Email marketing campaigns are best kept short and to the point. You should try to keep any scrolling to a minimum and, through the use of clear calls to action, (i.e Learn More), direct recipients to your website as quickly and efficiently as possible. Compared to the limited functionality or control in the email environment, a website visit will better enable you to track a customer’s journey across your products or services, capture more detailed data, and carefully guide or influence potential conversions, such as sales or lead-generating opportunities. Optimizing your website landing page (i.e., the page your subscribers arrive on after clicking on your email campaign) by stripping out unnecessary links and navigation will help increase conversions.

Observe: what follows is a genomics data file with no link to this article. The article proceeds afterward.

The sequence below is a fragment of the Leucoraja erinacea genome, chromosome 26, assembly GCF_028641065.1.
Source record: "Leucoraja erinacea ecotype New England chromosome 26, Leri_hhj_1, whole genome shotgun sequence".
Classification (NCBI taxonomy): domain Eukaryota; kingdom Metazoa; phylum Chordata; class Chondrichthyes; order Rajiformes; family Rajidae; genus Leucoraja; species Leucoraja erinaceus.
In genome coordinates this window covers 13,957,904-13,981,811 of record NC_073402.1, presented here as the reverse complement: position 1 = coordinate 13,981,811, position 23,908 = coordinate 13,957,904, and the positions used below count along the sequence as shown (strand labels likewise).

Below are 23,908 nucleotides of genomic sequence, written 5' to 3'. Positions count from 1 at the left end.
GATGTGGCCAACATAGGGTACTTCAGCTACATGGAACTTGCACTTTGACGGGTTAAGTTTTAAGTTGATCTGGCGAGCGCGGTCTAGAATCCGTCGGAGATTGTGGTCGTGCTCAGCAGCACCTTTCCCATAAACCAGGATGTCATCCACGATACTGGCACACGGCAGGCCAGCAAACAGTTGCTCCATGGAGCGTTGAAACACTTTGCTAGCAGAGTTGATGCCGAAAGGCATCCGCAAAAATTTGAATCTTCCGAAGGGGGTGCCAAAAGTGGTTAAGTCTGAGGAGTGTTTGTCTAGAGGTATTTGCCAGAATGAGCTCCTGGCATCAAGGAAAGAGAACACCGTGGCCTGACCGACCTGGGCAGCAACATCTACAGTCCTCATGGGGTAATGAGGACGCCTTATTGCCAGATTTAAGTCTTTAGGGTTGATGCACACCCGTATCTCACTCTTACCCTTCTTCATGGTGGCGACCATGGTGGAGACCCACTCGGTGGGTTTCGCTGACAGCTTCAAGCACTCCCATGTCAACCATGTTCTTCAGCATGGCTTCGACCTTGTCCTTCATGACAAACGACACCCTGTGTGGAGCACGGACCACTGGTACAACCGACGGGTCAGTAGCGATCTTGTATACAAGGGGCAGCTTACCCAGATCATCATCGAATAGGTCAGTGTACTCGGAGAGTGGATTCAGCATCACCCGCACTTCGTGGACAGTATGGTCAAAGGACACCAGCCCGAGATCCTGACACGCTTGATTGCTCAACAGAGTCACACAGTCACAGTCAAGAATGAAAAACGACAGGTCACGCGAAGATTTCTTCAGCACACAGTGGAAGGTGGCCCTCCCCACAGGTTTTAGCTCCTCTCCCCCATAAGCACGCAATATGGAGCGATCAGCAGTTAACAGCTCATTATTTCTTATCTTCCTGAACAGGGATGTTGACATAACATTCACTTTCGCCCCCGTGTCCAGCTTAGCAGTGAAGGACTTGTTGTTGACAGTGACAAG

3.     Consider Frequency and Timing 

The relevancy of your campaigns will nearly always be more important than the number of messages you send. A single ill-thought-out monthly email newsletter, which offers little value to the recipient, will be less welcome than a more frequent series of targeted, relevant, and actionable emails. The optimum delivery time will vary depending on your target audience. For example, an email targeting a potential business client will best be delivered during working hours, while an email targeting a young mother may return more positive results if delivered later in the evening (once the kids are in bed). Testing will help you optimize your timing and frequency strategies in terms of engagement, unsubscribe requests, and return on investment.

4.     For Subject Lines, Think Headline News